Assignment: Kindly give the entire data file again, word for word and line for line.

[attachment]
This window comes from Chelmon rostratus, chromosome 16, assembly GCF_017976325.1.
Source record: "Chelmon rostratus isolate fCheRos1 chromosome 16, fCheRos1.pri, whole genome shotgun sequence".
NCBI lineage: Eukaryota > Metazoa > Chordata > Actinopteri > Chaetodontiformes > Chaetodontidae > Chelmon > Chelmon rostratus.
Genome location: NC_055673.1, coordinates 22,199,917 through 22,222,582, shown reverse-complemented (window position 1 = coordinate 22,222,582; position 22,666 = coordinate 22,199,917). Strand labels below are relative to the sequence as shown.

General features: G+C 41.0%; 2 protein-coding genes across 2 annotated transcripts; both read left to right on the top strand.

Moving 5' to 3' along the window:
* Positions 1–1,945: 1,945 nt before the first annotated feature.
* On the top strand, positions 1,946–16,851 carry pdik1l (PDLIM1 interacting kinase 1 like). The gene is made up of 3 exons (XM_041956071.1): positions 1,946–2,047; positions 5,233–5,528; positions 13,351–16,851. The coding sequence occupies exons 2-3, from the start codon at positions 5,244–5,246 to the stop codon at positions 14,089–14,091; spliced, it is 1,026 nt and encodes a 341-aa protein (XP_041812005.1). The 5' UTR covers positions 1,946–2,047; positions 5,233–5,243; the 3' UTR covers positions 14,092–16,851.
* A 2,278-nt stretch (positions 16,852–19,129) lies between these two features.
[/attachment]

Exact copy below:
This window comes from Chelmon rostratus, chromosome 16, assembly GCF_017976325.1.
Source record: "Chelmon rostratus isolate fCheRos1 chromosome 16, fCheRos1.pri, whole genome shotgun sequence".
NCBI lineage: Eukaryota > Metazoa > Chordata > Actinopteri > Chaetodontiformes > Chaetodontidae > Chelmon > Chelmon rostratus.
Genome location: NC_055673.1, coordinates 22,199,917 through 22,222,582, shown reverse-complemented (window position 1 = coordinate 22,222,582; position 22,666 = coordinate 22,199,917). Strand labels below are relative to the sequence as shown.

General features: G+C 41.0%; 2 protein-coding genes across 2 annotated transcripts; both read left to right on the top strand.

Moving 5' to 3' along the window:
* Positions 1–1,945: 1,945 nt before the first annotated feature.
* On the top strand, positions 1,946–16,851 carry pdik1l (PDLIM1 interacting kinase 1 like). The gene is made up of 3 exons (XM_041956071.1): positions 1,946–2,047; positions 5,233–5,528; positions 13,351–16,851. The coding sequence occupies exons 2-3, from the start codon at positions 5,244–5,246 to the stop codon at positions 14,089–14,091; spliced, it is 1,026 nt and encodes a 341-aa protein (XP_041812005.1). The 5' UTR covers positions 1,946–2,047; positions 5,233–5,243; the 3' UTR covers positions 14,092–16,851.
* A 2,278-nt stretch (positions 16,852–19,129) lies between these two features.